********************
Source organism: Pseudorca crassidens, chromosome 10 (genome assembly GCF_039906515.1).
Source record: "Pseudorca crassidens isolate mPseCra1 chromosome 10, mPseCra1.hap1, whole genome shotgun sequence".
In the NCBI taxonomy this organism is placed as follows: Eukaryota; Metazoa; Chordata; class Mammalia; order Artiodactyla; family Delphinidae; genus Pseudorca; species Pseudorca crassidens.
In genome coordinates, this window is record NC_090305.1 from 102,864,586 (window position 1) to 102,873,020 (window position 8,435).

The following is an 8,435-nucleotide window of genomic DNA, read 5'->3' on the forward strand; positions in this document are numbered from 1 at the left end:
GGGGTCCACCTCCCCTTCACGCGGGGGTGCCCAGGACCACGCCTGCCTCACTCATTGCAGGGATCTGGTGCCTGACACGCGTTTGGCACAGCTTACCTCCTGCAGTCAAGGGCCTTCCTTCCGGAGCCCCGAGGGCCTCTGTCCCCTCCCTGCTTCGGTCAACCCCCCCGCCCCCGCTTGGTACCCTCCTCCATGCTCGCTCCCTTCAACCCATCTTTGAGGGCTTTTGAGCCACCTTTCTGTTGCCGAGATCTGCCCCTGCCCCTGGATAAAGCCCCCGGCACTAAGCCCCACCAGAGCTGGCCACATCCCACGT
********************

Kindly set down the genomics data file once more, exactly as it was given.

Source organism: Pseudorca crassidens, chromosome 10 (genome assembly GCF_039906515.1).
Source record: "Pseudorca crassidens isolate mPseCra1 chromosome 10, mPseCra1.hap1, whole genome shotgun sequence".
In the NCBI taxonomy this organism is placed as follows: Eukaryota; Metazoa; Chordata; class Mammalia; order Artiodactyla; family Delphinidae; genus Pseudorca; species Pseudorca crassidens.
In genome coordinates, this window is record NC_090305.1 from 102,864,586 (window position 1) to 102,873,020 (window position 8,435).

The following is an 8,435-nucleotide window of genomic DNA, read 5'->3' on the forward strand; positions in this document are numbered from 1 at the left end:
GGGGTCCACCTCCCCTTCACGCGGGGGTGCCCAGGACCACGCCTGCCTCACTCATTGCAGGGATCTGGTGCCTGACACGCGTTTGGCACAGCTTACCTCCTGCAGTCAAGGGCCTTCCTTCCGGAGCCCCGAGGGCCTCTGTCCCCTCCCTGCTTCGGTCAACCCCCCCGCCCCCGCTTGGTACCCTCCTCCATGCTCGCTCCCTTCAACCCATCTTTGAGGGCTTTTGAGCCACCTTTCTGTTGCCGAGATCTGCCCCTGCCCCTGGATAAAGCCCCCGGCACTAAGCCCCACCAGAGCTGGCCACATCCCACGT